Truly innovative models such as those cited here can powerfully disrupt or revolutionise many industries. But the financial services industry, benefits from these models particularly well; because at their core, financial products are based on information and participants may be reluctant to share their proprietary data sets with each other directly (as seen, for example, by the proliferation of dark pools). In order to make accurate investment and capital allocation decisions, most financial institutions materially benefit from knowing a consensus view and having a market reference price. Markit pioneered this give-to-get concept in the CDS pricing segment, creating more transparency available to all participants, building a large company along the way.
Entrepreneurs seizing the opportunity.
Serial entrepreneurs Donal Smith and Mark Faulkner know and understand the power of the ‘give to get’ concept as well as anyone. Having applied the contributory model so successfully to securities lending data in their previous business, Data Explorers, they're now transferring it to the rather larger opportunity of credit risk assessment. Today, we are excited to announce that we are leading a $7M Series A investment in their new venture Credit Benchmark, which collects, anonymises and aggregates credit risk data from the world’s leading global banks to create consensus credit risk estimates.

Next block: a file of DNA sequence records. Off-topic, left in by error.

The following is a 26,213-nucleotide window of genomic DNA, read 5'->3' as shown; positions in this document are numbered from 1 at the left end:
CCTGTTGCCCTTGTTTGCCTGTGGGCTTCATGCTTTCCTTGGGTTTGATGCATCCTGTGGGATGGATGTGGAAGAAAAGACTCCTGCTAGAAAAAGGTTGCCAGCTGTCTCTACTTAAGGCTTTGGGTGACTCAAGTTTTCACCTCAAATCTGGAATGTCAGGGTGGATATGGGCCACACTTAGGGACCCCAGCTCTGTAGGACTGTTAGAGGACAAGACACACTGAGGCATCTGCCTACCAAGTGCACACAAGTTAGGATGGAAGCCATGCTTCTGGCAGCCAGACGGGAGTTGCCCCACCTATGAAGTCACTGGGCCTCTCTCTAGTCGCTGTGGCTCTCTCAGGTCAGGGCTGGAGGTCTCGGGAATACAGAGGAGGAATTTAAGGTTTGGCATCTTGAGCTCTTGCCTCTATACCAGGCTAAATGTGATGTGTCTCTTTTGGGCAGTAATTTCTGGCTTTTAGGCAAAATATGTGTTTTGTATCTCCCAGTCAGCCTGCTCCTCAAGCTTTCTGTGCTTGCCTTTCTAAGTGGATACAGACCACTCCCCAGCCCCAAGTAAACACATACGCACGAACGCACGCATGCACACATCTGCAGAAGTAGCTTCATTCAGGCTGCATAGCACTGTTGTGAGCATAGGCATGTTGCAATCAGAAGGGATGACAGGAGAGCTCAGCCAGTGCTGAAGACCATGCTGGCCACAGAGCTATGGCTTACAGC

Credit Benchmark’s business model is built on a hitherto unleveraged resource – the data already produced by the credit divisions of banks and financial institutions for risk management and regulatory reasons. There are two reasons that these banks employ an estimated three times as many credit analysts as the credit risk agencies – a market which has long been dominated by just three players: Standard & Poor’s, Moody’s and Fitch.